Two months ago Alessandra Ambrosio, a well-known Brazilian model, walked in a Victoria’s Secret runway show, which, as you can imagine, meant she was in her underwear. What you might not have imagined if you saw her walking was that she was 2 months pregnant at the time. And neither did Victoria’s Secret.
Ambrosio, like many pregnant women, was afraid that if she told Victoria’s Secret about her pregnancy, they wouldn’t let her walk in the show. She admits that by that point in her pregnancy she had already gained a few pounds and that to combat the physical changes she cut sugar and worked out with a trainer for the 10 days before the show. I’m not going to comment on that part of it because I have some (unpopular) strong opinions about depriving yourself of carbs while pregnant, but safe to say, she looked pretty amazing on that runway.
She told her employers after the show and is now enjoying her second pregnancy in the open.
To me, this story sparks another sad conversation, and it’s one I understand on a much smaller scale. The fear that pregnancy is going to impact your job and your long term career. Pregnancy discrimination.
Obviously Alessandra Ambrosio is a special case where her pregnancy significantly changes her ability to perform her job as usual, but for plenty of other women who don’t work in their underwear, pregnancy can cause the same kind of fear. As a student my greatest fear when I found out that I was pregnant was that my NICU affiliation would be taken away because of the physical changes that might inhibit my performance.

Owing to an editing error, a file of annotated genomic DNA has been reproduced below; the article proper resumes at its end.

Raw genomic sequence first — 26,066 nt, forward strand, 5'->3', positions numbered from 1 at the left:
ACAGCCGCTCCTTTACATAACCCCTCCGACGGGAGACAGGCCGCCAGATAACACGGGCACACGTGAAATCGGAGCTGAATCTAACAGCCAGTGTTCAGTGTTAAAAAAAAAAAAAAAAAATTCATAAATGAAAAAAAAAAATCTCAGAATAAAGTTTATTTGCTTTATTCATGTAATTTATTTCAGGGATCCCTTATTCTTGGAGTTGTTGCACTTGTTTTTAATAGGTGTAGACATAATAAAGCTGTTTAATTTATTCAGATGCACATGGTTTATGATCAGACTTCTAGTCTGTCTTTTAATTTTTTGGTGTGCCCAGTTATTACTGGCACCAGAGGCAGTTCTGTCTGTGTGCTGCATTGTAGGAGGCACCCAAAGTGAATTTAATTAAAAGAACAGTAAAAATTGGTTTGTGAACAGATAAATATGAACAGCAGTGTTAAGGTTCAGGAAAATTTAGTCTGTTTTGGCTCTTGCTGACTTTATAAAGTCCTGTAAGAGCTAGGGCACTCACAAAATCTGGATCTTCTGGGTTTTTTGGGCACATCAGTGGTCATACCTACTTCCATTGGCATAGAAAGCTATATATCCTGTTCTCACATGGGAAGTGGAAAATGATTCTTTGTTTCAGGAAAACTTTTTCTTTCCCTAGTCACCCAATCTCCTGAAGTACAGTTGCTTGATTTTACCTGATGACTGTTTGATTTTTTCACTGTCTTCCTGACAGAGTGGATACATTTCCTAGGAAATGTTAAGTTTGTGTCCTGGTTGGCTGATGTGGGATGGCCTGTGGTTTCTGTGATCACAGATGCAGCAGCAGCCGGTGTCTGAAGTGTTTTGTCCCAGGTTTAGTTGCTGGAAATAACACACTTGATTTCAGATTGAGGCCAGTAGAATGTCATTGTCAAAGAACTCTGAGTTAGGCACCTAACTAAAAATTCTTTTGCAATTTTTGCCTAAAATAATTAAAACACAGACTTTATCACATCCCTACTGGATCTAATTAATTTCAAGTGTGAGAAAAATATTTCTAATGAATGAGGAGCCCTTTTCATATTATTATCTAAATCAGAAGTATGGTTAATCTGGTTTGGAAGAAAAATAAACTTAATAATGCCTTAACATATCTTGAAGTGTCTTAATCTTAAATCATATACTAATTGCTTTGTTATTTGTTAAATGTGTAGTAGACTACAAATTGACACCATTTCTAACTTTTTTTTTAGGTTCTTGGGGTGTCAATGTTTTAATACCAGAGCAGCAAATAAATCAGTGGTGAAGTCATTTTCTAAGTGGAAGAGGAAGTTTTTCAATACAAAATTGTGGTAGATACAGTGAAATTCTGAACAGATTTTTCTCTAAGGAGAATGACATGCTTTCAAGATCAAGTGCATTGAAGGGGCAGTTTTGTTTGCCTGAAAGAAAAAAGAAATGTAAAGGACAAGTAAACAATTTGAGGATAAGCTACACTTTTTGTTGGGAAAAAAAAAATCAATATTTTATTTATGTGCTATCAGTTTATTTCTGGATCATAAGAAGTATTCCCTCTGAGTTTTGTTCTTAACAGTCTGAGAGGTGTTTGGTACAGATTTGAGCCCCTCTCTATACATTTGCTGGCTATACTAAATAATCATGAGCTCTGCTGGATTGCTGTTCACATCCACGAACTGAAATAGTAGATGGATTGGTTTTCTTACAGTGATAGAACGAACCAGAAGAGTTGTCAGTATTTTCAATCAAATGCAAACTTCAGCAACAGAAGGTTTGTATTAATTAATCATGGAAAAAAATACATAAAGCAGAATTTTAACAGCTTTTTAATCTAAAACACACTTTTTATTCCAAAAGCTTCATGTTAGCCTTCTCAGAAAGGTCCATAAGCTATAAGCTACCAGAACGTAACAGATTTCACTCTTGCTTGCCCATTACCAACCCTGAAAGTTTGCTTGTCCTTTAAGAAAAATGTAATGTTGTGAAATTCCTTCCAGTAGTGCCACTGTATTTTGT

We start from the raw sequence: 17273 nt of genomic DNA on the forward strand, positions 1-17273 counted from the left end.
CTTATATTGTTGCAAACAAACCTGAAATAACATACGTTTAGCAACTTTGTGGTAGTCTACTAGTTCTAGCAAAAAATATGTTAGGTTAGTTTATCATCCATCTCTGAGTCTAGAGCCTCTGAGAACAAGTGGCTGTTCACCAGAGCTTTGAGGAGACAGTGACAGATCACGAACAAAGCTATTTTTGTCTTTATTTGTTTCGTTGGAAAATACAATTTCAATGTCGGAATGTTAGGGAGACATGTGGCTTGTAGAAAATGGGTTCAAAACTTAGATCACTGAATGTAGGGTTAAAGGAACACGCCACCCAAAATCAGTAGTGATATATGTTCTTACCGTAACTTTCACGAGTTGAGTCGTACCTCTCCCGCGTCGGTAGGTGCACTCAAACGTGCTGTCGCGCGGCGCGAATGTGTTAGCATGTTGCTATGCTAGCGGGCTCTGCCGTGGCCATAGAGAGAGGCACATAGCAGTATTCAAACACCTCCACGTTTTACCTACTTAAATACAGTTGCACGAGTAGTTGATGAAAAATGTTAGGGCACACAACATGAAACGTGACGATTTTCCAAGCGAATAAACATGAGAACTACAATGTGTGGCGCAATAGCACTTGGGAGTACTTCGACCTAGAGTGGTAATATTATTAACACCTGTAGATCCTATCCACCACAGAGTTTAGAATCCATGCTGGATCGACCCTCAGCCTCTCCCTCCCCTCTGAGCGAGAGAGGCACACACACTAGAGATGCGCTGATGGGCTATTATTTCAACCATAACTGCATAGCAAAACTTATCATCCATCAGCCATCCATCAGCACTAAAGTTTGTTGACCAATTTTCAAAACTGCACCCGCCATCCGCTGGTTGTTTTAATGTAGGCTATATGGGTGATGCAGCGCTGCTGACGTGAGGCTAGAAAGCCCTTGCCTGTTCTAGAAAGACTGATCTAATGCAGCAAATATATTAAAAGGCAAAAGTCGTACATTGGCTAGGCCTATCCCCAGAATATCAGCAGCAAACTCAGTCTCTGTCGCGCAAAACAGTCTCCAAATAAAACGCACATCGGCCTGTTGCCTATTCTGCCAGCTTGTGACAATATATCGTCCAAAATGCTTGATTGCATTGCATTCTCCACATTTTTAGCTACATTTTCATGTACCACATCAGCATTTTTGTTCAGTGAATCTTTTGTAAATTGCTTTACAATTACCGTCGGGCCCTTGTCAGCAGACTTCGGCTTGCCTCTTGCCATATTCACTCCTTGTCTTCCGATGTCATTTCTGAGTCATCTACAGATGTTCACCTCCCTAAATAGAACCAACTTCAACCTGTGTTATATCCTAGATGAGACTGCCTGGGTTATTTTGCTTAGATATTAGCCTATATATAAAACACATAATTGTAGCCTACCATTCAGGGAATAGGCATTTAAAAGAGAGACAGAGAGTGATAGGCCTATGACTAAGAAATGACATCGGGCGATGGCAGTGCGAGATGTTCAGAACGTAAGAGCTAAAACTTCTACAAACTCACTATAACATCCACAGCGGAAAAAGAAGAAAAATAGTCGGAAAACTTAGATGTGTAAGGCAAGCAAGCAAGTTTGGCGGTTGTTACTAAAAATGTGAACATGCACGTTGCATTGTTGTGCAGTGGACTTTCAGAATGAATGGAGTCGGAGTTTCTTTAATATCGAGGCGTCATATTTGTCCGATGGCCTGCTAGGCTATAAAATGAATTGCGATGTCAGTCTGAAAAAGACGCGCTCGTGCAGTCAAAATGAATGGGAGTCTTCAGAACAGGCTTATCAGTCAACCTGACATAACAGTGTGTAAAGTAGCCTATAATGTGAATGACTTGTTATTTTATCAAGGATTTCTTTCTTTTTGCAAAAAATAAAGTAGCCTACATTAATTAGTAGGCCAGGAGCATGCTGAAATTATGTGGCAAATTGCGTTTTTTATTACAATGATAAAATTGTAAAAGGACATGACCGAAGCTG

I waited absolutely as long as I could to tell my clinical education coordinator and the hospital I’m going to be working at, and my upcoming clinical instructor was anything but pleased at my news. And while I hope to prove her wrong, it’s difficult to walk into a new job, a new setting, knowing that people expect less of you because you’re pregnant.
For other women it’s the fear of losing a promotion because of pregnancy, or having important accounts taken away because they are having a child. And sure, there are all kinds of unknowns in pregnancy, no one can predict who is going to have the easy, full-term pregnancy and who is going to have complications, but it’s just so unfortunate to me that when there are bigger and more important things to worry about, we have to worry about our jobs and careers too.
While employees are legally prohibited from discriminating against pregnant women, it seems that plenty of pregnant women like Alessandra Ambrosio still struggle to feel protected in their jobs.